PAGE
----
Unfortunately for those of us who are not political correspondents with access to the halls of power, little energy was expended detailing how the deal was actually struck. Gene Kerrigan, writing in the Irish Independent, gave a taste of it. He explained how the “Dail bully-boys” mocked the legislative process, effectively undermining “by any means possible, what remains of a functioning opposition within the Oireachtas”. The performance was a “threat [to] our democracy”. If any of you had stayed up until the small hours to witness the debate, I’m sure, whether you agreed with the thrust of the deal or not, you’d have trouble disagreeing with this blunt characterisation.

Although not everyone saw it that way, Stephen Collins remained in awe, saying: “The leak from the ECB that triggered the all-night debate in the Oireachtas was probably fortuitous as it necessitated quick decision-making.” But, according to some commentators, this decision-making prowess necessitated compromises elsewhere. For commentators who had days earlier strained to understand what the Irish Examiner referred to as the “scholastic caution of Mr Kenny’s ambivalent response to the Magdalene Report” this was a revelation. For Miriam Lord, the demystification of Kenny’s restraint was dramatic: “now maybe we can understand why, in his distraction, he took his eye off the ball when framing his response to the Magdalene laundries reportfrom villain to hero in three days.”

The fanfare over the deal was though to be short lived. As quickly as the Irish Times could declare, “austerity in coming years less harsh due to debt deal”, hope was to be dashed only a few paragraphs later, “while it may be tempting to slow pace of fiscal adjustment…this would be a risky strategy“. The fire lit by “the Government’s achievement” needed to be quickly quenched if we are to “stick to the austerity programme“.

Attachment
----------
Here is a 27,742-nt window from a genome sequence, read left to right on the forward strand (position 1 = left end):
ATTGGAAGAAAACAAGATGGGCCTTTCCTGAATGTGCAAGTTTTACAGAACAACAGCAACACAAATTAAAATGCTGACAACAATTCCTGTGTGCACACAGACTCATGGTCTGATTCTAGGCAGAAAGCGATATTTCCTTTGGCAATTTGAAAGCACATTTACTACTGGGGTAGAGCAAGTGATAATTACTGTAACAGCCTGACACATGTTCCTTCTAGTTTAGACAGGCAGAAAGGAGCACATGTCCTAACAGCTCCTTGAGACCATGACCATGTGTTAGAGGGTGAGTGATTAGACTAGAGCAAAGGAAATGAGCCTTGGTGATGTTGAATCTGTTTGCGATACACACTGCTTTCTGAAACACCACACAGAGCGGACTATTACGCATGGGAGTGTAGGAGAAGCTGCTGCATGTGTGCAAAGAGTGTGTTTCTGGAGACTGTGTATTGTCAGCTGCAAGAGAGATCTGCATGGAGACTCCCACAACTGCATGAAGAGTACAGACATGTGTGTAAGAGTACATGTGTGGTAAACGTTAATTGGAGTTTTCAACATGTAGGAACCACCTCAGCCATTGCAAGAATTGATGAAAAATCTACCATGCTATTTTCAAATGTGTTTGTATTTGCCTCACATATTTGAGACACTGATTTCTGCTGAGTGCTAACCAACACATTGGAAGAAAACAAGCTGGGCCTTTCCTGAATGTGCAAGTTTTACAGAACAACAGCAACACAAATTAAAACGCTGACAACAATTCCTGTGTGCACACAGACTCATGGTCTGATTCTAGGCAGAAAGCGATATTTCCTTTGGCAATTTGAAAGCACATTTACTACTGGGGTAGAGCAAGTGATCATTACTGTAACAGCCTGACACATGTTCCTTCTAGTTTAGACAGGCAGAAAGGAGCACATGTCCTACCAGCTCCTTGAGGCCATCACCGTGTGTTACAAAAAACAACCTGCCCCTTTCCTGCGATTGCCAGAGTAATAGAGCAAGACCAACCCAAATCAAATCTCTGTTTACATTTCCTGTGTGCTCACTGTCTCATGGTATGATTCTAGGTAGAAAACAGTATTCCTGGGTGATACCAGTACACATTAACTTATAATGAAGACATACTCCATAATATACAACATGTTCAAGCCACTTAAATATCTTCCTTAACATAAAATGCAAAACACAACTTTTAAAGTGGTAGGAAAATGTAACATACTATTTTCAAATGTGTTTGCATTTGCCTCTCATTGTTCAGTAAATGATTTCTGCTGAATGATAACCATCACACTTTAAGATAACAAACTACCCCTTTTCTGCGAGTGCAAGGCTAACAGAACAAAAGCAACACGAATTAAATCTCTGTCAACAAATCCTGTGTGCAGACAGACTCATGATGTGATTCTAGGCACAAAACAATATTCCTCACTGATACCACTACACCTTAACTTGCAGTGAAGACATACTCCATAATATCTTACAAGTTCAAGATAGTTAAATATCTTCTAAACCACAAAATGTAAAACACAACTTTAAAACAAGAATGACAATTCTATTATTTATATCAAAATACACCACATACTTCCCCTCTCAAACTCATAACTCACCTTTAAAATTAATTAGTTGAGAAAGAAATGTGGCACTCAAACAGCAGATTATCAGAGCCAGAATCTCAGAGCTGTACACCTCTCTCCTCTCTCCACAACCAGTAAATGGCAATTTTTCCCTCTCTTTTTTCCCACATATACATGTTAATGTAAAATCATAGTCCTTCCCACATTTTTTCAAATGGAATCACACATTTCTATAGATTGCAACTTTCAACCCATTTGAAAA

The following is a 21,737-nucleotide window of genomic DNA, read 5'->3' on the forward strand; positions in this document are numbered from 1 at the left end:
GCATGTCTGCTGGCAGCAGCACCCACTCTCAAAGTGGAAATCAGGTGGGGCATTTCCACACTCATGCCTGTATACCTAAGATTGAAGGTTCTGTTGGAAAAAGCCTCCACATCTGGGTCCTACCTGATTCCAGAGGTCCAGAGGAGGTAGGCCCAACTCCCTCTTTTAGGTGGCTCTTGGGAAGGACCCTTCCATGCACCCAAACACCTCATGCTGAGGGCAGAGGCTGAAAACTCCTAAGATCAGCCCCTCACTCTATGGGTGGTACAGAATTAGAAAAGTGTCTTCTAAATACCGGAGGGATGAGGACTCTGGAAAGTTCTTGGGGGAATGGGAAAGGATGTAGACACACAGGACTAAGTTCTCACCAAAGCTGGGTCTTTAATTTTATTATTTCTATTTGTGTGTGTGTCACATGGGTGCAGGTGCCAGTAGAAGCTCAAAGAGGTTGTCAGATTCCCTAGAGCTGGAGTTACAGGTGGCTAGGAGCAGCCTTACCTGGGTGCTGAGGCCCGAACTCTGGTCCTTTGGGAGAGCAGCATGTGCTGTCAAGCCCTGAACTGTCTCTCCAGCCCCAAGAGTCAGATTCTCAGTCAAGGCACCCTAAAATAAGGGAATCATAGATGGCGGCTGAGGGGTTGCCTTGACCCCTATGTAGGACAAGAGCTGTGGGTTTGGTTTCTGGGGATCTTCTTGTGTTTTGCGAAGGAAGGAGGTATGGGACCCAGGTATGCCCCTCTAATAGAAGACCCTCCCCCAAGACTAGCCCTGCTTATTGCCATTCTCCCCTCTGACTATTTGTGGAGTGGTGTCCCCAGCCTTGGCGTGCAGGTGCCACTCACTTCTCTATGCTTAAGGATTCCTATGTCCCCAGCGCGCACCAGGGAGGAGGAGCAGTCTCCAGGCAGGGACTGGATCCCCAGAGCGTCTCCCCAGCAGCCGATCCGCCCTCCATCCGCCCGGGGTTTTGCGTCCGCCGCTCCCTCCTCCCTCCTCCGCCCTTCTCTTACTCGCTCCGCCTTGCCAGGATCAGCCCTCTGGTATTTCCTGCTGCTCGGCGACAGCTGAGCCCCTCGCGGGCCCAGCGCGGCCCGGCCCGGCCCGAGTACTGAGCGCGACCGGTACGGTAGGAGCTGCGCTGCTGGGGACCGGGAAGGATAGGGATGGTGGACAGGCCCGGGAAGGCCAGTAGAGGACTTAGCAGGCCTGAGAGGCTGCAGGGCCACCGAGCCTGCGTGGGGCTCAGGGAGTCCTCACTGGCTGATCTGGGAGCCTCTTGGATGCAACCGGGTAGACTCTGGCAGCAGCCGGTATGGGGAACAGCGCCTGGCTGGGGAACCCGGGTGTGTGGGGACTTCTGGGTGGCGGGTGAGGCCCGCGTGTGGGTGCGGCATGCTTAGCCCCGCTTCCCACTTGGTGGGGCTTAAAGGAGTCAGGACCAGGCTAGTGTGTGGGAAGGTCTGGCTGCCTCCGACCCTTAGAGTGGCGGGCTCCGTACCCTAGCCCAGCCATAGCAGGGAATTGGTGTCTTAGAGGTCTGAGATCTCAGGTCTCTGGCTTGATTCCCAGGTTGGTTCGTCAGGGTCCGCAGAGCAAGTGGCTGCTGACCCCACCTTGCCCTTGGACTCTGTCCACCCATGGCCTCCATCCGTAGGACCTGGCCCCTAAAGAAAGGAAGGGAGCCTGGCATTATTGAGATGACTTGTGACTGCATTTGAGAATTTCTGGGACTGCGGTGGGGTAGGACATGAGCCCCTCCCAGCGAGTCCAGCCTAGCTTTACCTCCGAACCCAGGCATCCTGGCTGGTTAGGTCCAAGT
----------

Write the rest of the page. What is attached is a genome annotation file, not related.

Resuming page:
As such, an Irish Times editorial proposed that “the Government now needs to lower rather than raise public expectations about what measure of relief may be expected in next year’s budget”. In reward for it’s “stoic resolution” in the face of years of cuts to “living standards, reduced social benefits and higher unemployment”, the government “can offer the public some modest hope that the burden of fiscal adjustment may be eased – albeit slightly”, but it should make this in the context of assurances to “Ireland’s lenders that any such adjustments will not affect its commitment to a 3 per cent deficit target by 2015.”

This editorial position certainly took the wind out of Fintan O’Toole’s sail when he attempted to put to rest “expectations of the end of austerity“. In the event that we doubted the anonymous Irish Times editorial sage, Arthur Beesley was despatched to extensively cite an anonymous European source who explained that “such remarks were very poorly received in troika circles“. In the end we are left with a simple choice, accept austerity or be “dependent on the expensive kindness of strangers

A response neatly encapsulated by the Irish Examiner: “At nearly every point since 2008 the needs of banks and those who invest in them have been given priority,” as it shuffled the ever shifting line in the sand that gives us “the right to call ourselves a society”. We’re assured it’s “this time social needs must prevail”.